Old Town does not dispute that Demott purchased a ticket for a trolley tour. Demott's ticket, while not a contract itself, “is evidence of the right to transportation furnished to the passenger in consequence of a contract to carry, and is intended to enable the passenger to secure transportation, under the rules and regulations of the carrier in performance of such contract.” Aiken, 118 Ga. at 120. Here, the parties do not dispute that a contract of carriage existed between Demott and Old Town Trolley. The majority concludes that Old Town's duty of extraordinary care did not yet apply to Demott because she was simply crossing the parking lot, rather than actually boarding the trolley. But the record is unclear as to where Demott fell in relation to where she was supposed to board the trolley, and this lurking question of fact should be decided by a jury.
A common carrier's duty of extraordinary care clearly applies while the passenger is boarding or exiting the conveyance and during the trip itself. The difficulty arises in determining the carrier's duty during the time period after the passenger buys a ticket and before she boards the conveyance, or after the passenger exits the conveyance. We have held that the carrier's extraordinary duty ends when a passenger is “safely discharged,” and that a jury question existed as to whether the duty continued and was exercised by a bus driver who ran over a passenger who had just exited the bus. Cuthbert v. MARTA, 190 Ga.App. 550, 551(1) (379 S.E.2d 413) (1989).
As to when the duty begins, our Supreme Court has held that a ticketed passenger waiting at the point of departure is, “as to all duties of the company towards [her] directly involving [her] safety, entitled to extraordinary diligence, and as to all duties involving merely [her] convenience or accommodation, to ordinary diligence.” Central R.R. & Banking Co. v. Perry, 58 Ga. 461, at 467 (1877) (carrier owed only ordinary diligence to passenger who failed to board at the station and was injured while chasing the train down the tracks). Further, the carrier must exercise extraordinary diligence when “receiving” passengers, as in the case of a plaintiff who had purchased a railroad ticket and was “going forward at the proper place and time to board the defendant's east-bound train” when he was struck by another train. Seaboard Air–Line R. Co. v. Brewton, 23 Ga.App. 621, 622 (99 SE 226) (1919), reversed on other grounds, Seaboard Air–Line R. Co. v. Brewton, 150 Ga. 37 (102 SE 439) (1920). See also Robertson v. MARTA, 199 Ga.App. 681, 682 (405 S.E.2d 745) (1991) (common carrier has duty to exercise extraordinary diligence to protect fare-paying passengers in its station).
Here, the record establishes that an Old Town employee directed Demott to some area “over by the front door” where she was supposed to board the trolley, but the only evidence regarding the property's physical layout is a sketch Demott made during her deposition, which defense counsel noted was obviously not drawn to scale. That sketch does not indicate where Demott was supposed to board. The photographs in evidence show only large potholes in asphalt with no clues regarding their relationship to anything else. When defense counsel asked Mr. Demott, “So you just don't remember as we sit here today ․ where the hole was in terms of the relationship to the Visitors Center?” he responded, “I can say it was out in front of the—this is the—I could say this is where the bus, the tour buses would come, and somewhere in there, there were pot holes.”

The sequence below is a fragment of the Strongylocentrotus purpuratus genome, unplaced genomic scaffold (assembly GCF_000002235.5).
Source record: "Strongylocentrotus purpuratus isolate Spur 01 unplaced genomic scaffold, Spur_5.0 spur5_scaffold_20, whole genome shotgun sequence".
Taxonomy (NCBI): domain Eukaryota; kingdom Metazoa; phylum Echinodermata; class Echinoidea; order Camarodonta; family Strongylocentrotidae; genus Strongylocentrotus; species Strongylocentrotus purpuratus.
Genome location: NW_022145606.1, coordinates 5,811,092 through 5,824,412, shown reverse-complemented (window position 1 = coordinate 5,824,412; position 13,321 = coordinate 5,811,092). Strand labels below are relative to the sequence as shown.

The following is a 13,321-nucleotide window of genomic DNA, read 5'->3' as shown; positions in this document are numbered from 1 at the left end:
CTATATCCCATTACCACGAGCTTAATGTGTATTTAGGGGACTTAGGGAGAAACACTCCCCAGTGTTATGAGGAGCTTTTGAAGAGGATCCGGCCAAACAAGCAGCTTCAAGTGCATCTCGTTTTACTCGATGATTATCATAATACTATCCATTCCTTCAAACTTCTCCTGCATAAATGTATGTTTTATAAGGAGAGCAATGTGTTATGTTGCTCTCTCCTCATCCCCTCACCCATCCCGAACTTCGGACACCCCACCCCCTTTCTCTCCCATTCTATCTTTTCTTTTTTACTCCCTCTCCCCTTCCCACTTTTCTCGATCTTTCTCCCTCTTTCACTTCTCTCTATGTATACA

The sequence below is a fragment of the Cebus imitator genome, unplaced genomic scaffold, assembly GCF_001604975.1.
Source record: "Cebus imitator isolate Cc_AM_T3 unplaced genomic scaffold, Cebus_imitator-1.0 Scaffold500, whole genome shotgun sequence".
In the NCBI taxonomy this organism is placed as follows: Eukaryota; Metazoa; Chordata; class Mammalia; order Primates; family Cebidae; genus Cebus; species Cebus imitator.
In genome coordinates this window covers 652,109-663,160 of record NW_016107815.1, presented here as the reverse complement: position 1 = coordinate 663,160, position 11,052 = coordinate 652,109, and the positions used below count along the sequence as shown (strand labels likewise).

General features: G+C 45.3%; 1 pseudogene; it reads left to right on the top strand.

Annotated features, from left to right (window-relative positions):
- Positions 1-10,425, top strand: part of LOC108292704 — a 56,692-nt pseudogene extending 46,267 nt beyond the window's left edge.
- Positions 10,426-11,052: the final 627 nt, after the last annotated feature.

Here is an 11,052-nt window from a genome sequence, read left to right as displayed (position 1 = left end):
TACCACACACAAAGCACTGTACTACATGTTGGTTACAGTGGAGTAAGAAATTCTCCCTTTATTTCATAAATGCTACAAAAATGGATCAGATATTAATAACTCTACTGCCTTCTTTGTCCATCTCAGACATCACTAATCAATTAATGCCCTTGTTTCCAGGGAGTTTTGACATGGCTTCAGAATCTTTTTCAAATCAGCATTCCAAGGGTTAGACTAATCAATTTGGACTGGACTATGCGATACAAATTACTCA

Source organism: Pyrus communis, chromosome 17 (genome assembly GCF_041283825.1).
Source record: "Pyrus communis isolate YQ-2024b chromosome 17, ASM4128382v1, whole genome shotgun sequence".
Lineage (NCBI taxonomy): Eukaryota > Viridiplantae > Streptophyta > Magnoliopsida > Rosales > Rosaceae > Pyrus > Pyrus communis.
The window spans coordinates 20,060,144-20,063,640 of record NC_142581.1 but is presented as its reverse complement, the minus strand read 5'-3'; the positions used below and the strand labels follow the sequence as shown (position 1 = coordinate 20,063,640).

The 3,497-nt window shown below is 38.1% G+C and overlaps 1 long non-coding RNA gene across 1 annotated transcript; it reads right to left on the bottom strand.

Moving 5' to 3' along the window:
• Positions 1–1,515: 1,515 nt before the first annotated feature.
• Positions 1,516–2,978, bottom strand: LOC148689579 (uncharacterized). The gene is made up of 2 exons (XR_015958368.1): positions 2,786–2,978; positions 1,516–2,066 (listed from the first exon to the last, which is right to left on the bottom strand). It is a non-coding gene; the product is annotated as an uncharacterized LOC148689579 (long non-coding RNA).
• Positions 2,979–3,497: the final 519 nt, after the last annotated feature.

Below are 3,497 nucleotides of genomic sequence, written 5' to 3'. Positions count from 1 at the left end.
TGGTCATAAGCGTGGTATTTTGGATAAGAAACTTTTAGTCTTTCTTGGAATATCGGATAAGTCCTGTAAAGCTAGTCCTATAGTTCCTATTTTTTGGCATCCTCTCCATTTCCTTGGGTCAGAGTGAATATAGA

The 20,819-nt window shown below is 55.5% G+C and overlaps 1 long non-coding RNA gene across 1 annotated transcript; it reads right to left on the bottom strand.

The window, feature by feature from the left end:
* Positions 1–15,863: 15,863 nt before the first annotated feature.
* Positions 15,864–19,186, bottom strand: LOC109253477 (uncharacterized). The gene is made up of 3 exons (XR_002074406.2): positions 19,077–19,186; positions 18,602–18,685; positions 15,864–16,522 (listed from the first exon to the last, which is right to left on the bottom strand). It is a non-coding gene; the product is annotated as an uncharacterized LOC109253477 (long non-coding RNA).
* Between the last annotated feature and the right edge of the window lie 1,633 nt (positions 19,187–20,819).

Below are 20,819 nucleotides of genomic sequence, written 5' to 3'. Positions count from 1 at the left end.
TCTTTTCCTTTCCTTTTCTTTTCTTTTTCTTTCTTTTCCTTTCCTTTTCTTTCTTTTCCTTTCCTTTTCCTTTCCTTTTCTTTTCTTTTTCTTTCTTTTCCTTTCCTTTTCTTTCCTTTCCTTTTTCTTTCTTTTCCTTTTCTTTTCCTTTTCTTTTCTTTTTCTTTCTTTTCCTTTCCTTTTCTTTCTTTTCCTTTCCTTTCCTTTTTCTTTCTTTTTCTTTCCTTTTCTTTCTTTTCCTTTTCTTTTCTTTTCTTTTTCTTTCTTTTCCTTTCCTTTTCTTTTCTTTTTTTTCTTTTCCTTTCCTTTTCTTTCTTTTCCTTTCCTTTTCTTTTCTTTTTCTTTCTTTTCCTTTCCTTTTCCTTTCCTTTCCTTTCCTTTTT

Construing the evidence in Demott's favor, as we must, whether the trolley company's extraordinary duty to Demott had begun before she fell is a question of fact for a jury rather than a question of law for the court.
The duty of extraordinary diligence for the safety of passengers, which rests upon a carrier in behalf of a passenger who has purchased a ticket and is seeking to enter the train for the purpose of being transported to his destination, and whether extraordinary diligence requires that a passenger be assisted in entering a train, may be dependent upon the circumstances and conditions surrounding the ․ facts of the particular case.
Southern Ry. Co. v. Crabb, 10 Ga.App. 559 (73 SE 859) (1912). See also Payne v. Allen, 155 Ga. 54, 55 (116 SE 640) (1923) (no statute defines “passenger,” and existence of contractual passenger-carrier relationship depends on facts); McBride v. Ga. R. & Elec. Co., 125 Ga. 515, 519 (54 SE 674) (1906) (“[T]he language employed in the decisions cited [regarding common carrier duties] varies somewhat. But what is said in reference to a case must be considered in the light of the facts of that case.”); Cuthbert, 190 Ga.App. at 551(1) (whether duty existed and was exercised was jury question).
A contract of carriage existed between Demott and Old Town Trolley. Because a question of fact remains regarding whether Old Town's duty under that contract applied when Demott fell, the trial court erred in granting summary judgment to Old Town on statute of limitation grounds. Therefore, I respectfully dissent to the majority opinion.
I am authorized to state that Presiding Judge Ellington and Judge Miller join in this dissent.
1. The City of Savannah was dismissed from the action.
2. The record reveals that during the pendency of this litigation, the parties entered into settlement negotiations. Old Town asserted that the parties had agreed to settle all claims arising out of DeMott's fall for $4,500, but DeMott refused to sign the agreement. DeMott claimed that the parties only agreed to “settle the case under Mr. DeMott's potential loss of consortium claim,” but that the agreement “was never consummated.” Old Town filed a motion to enforce the purported settlement agreement, but following a hearing the trial court ruled that “there was no mutual agreement as to the claims to be settled.”
3. DeMott also asserts that the court's ruling was in conflict with the consent order. But this was not a ruling on the merits of the breach of contract claim. The court simply acknowledged that the claim remained pending following its grant of summary judgment to Old Town on the premises liability claim.
DOYLE, P. J., DILLARD and BRANCH, JJ., concur. BARNES, P. J., ELLINGTON, P. J., and MILLER, J., dissent.